Rational Use of a Product Act


 The ALEC model Rational Use of a Product Act clarifies the law as to when a manufacturer or other seller is subject to liability for injuries stemming from misuse of its products: the alleged injury must result from the reasonable, foreseeable misuse of the product.  The model act accomplishes this goal in two ways.  First, the model act assures that the reasonableness of the consumer’s conduct in misusing the product is taken into account.  The mere fact that a misuse might, in some way, be “foreseeable” is insufficient for imposing liability when the misuse was unreasonable.

Second, the model act clarifies how courts should apply the misuse doctrine.  It states that misuse is an affirmative defense to a product liability claim when a consumer puts a product to an objectively unreasonable use.  But, when an individual uses a product in an unintended but reasonable way, the misuse becomes a factor for the trier of fact to consider in assessing comparative fault.  In such an instance, the court shall reduce damages to the extent the alleged injury resulted from the misuse.

Model Policy

 {Title, enacting clause, etc.}

 Section 1. {Title.}

This Act shall be known and may be cited as the Rational Use of a Product Act.

 Section 2. {Misuse of a Product}

(A) Affirmative defense.

A seller is not liable in a civil action for harm caused by unreasonable misuse of its product.

(B) Comparative Fault.

If a defendant does not qualify for an affirmative defense under subsection (A), the claimant’s damages shall be reduced to the extent any reasonable misuse contributed to the injury.  The trier of fact may determine that the harm was caused solely as a result of such misuse.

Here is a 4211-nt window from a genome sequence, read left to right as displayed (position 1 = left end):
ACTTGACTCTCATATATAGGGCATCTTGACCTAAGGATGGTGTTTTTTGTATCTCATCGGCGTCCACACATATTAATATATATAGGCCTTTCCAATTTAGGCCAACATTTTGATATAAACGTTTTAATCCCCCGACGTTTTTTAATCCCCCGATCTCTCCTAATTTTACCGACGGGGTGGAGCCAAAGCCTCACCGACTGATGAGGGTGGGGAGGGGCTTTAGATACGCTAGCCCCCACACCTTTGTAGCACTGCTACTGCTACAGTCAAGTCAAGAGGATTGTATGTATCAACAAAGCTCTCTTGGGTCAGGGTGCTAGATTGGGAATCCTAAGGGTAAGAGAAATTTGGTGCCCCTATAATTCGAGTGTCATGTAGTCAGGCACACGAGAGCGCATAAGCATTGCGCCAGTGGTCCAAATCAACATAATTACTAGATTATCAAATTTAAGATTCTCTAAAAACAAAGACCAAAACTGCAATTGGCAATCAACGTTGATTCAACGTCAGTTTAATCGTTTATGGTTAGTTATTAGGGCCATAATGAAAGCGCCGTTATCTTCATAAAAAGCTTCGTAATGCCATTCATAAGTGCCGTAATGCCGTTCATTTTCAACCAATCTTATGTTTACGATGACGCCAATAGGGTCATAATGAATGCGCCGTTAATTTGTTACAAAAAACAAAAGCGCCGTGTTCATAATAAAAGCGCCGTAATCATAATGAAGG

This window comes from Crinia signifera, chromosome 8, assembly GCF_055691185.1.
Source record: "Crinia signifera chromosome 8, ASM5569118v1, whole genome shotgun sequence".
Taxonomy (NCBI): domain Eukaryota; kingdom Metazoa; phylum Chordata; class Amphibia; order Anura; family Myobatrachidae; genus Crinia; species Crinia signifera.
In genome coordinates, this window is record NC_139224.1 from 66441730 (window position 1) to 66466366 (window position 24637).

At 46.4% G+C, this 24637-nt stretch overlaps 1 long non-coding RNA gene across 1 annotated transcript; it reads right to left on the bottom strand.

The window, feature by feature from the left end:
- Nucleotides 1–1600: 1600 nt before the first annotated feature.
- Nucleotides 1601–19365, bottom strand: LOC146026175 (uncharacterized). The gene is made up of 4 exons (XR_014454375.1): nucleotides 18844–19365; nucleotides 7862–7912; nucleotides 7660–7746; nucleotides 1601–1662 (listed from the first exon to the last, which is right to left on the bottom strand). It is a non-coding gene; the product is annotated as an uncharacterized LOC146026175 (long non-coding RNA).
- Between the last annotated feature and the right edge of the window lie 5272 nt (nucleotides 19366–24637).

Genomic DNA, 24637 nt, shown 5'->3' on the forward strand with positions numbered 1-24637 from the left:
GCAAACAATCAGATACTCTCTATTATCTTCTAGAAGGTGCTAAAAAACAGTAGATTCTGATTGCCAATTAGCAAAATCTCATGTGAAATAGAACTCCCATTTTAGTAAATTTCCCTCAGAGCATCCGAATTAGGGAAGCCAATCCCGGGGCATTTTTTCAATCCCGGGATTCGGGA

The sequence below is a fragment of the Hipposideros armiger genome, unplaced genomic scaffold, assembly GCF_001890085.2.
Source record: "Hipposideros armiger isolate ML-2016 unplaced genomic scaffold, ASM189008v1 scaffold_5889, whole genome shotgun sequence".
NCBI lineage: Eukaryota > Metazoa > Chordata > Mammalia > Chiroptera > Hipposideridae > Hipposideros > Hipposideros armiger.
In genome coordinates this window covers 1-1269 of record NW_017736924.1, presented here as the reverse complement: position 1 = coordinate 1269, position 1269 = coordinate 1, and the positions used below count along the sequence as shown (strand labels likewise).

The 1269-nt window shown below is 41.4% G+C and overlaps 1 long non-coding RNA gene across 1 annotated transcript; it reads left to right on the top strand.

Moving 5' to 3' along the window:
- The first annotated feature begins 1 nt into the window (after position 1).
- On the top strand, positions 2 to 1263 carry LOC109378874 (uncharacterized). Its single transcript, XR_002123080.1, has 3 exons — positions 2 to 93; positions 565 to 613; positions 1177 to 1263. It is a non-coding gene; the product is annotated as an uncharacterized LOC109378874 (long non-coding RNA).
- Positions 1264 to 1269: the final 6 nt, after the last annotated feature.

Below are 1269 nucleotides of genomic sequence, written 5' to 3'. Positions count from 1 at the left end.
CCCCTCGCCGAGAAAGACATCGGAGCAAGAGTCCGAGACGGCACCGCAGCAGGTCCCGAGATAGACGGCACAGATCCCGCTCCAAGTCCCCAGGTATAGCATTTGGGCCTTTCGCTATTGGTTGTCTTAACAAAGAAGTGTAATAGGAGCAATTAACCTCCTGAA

(C) Definitions.

(1)               “Misuse” means use of a product for a purpose or manner different from the purpose or manner for which the product was manufactured.  Misuse includes, but is not limited to, uses: (a) unintended by the seller; (b) inconsistent with a specification or standard applicable to the product; (c) contrary to an instruction or warning provided by the seller or other person possessing knowledge or training regarding the use or maintenance of the product; or (d) determined to be improper by a federal or state agency.

(2)               “Seller” means the manufacturer, wholesaler, distributor, or retailer of the relevant product.

(3)               “Unreasonable misuse” means (a) a reasonably prudent person would not have used the product in the same or similar manner or circumstances; or (b) the product was used for a purpose or in a manner that was not reasonably foreseeable by the seller against whom liability is asserted.  For purposes of subsection (3)(a), the reasonableness of the conduct of a person who is a member of an occupation or profession with special training or experience in the use of a product shall be determined based on a reasonably prudent member of that occupation or profession in the same or similar manner or circumstances.

Section 3. {Misuse in Product Liability Action.}

(A) Design defect.  A misused product may be considered defective in design when the reasonably foreseeable risks of harm related to a reasonable misuse of the product could have been significantly reduced or avoided by the adoption of an alternative design that (a) would not have resulted in an unreasonable increase in the cost of designing and manufacturing the product for its intended use; (b) would not have reduced the efficiency, utility, or safety of the product for its intended use; and (c) was available at the time of manufacture.

(B) Warning defect.  A misused product may be considered defective because of inadequate instructions or warnings when the reasonably foreseeable risks of harm posed by a reasonable misuse of the product could have been significantly reduced or avoided by providing additional instructions or warnings regarding the dangers of the misuse at issue.  A product is not defective if additional instructions or warnings related to such misuses would have detracted from instructions or warnings intended to prevent more serious or likely hazards.

Section 4. {Severability clause.}

 Section 5. {Repealer clause.}

 Section 6. {Effective date.}

Approved by ALEC Board of Directors on January 28, 2013.

Keyword Tags: Civil Justice Task Force, Liability, Product Misuse

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